5. Last, the reference made to ezetimibe and combination statin-fibrate therapy, as noted by others, was a surprise. We would suggest that the evidence is not “limited” as the authors describe but completely non-existent or entirely not supportive.

Given the less than complete picture of the net benefit of statins when prescribed for primary prevention we do hope clinicians will chose not to use the “Tips for patients” sheet to incompletely inform patients and that they will welcome tough questions raised when patients are advised that they must take a statin “every day and for the foreseeable future”(1).

Cait O’Sullivan (PharmD, BScPh, BA)
Clinical Pharmacist, Island Health, British Columbia, Canada
Cait.OSullivan@viha.ca

Aaron M Tejani (BSc(Pharm), PharmD)
Researcher, Therapeutics Initiative, University of British Columbia, Canada

References
1.Ebrahim S, Taylor F, Brindle P. Statins for the primary prevention of cardiovascular disease. BMJ 2014;348:g280.
2.Barter P, Caulfield M, Eriksson M, et al. Effects of torcetrapid in patients at high risk of for coronary events. N Engl J Med 2007;357:2109-22.
3.Taylor A, Villines T, Stanek E. Parodoxical progression of atherosclerosis related to low-density lipoprotein reduction and exposure to ezetimibe. Eur Heart J 2012;33:2939-45.
4.Krumholz H. Emphasizing the burden of proof. The American College of Cardiology 2008 expert panel comments on the ENHANCE trial. Circ Cardiovasc Qual Outcomes 2010;3:565-67.
5.Cholesterol Treatment Trialists (CTT Collaboration). The effects of lowering LDL cholesterol with statin therapy in people at low risk of vascular disease: meta-analysis of individual data from 27 randomised trials. Lancet 2012;378:67-5.
6.Hayward R, Hofer Ti, Vijan S. Narrative review: lack of evidence for recommended low-density lipoprotein treatment targets: a solvable problem. Ann Intern Med 2006;145:520-30.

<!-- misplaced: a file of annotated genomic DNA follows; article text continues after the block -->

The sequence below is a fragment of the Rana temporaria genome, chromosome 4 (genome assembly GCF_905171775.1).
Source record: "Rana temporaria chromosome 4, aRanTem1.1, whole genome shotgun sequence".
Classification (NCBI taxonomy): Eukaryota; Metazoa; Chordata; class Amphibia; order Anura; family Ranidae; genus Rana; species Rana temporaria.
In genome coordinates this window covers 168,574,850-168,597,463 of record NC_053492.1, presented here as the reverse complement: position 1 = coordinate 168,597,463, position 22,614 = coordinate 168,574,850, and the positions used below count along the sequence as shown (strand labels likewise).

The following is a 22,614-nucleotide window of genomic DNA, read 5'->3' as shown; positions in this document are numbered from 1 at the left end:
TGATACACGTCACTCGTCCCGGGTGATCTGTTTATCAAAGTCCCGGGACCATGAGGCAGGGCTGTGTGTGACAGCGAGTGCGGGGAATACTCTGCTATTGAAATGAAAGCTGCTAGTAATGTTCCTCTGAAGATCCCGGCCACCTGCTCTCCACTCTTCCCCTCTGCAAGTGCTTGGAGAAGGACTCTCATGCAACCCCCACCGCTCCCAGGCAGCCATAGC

7.Hayward R, Krumholz H. Three reasons to abandon low-density lipoprotein targets. An open letter to the Adult Treatment Panel IV of the National Institutes of Health. Circ Cardiovasc Qual Outcomes 2012;5:2-5.
8.Higgens J, Green S (editors). Cochrane Handbook For Systematic Reviews of Interventions Version 5.1.0 [updated March 2011]. The Cochrane Collaboration, 2011. Available from www.handbook.cochrane.org.
9.Taylor F, Huffman M, Macedo A, et al. Statins for the primary prevention of cardiovascular disease. Cochrane Database of Syst Rev 2013,1: CD004816.
10.Ridker P, Danielson E, Fonseca F, et al. Rosuvastatin to prevent vascular events in men and women with elevated C-reactive protein. N Engl J Med 2008;359:2195-207.
11.Shepherd J, Cobbe S, Ford I, et al. Prevention of coronary heart disease with pravastatin in men with hypercholesterolemia. N Engl J Med 1995;333:1301-7.
12.De Lorgeril M, Salen P, Abramson J, et al. Cholesterol lowering, cardiovascular diseases, and the rosuvastatin-JUPITER controversy. A critical appraisal. Arch Intern Med 2010;170:1032-36.
13.Morrissey R, Diamond G, Kaul S. The JUPITER trial: myth or reality. Curr Atheroscler Rep 2011;13:413-21.
14.Serebruany V. Extreme all-cause mortality in JUPITER requires reexamination of vital records. Cardiology 2011;120:84-88.
15.Lopez A, Wright J. Rosuvastatin and the JUPITER trial: critical appraisal of a lifeless planet in the galaxy of primary prevention. Int J Occup Health 2012;18:70-8.
16.Simvastatin. Division of Metabolism and Endocrinology (DMEP) Clinical Review. NDA 19-766 E001. http://www.accessdata.fda.gov/drugsatfda_docs/nda/2011/019766s077.pdf.
17.Abramson J, Rosenberg H, Jewell N, Wright J. Should people at low risk of cardiovascular disease take a statin? BMJ 2013;357:f6123.
18.Abramson J, Rosenberg H, Jewell N, Wright J. Authors’ reply to the Cochrane Review Authors. www.bmj.com.ezproxy.library.ubc.ca/content/347/bmj.f6123/rr/678736.

Competing interests: No competing interests

18 February 2014
Cait S.E. O'Sullivan
Clinical Pharmacist
Aaron Tejani
Island Health
375 Second Avenue, Campbell River, BC, Canada, V9W 3V1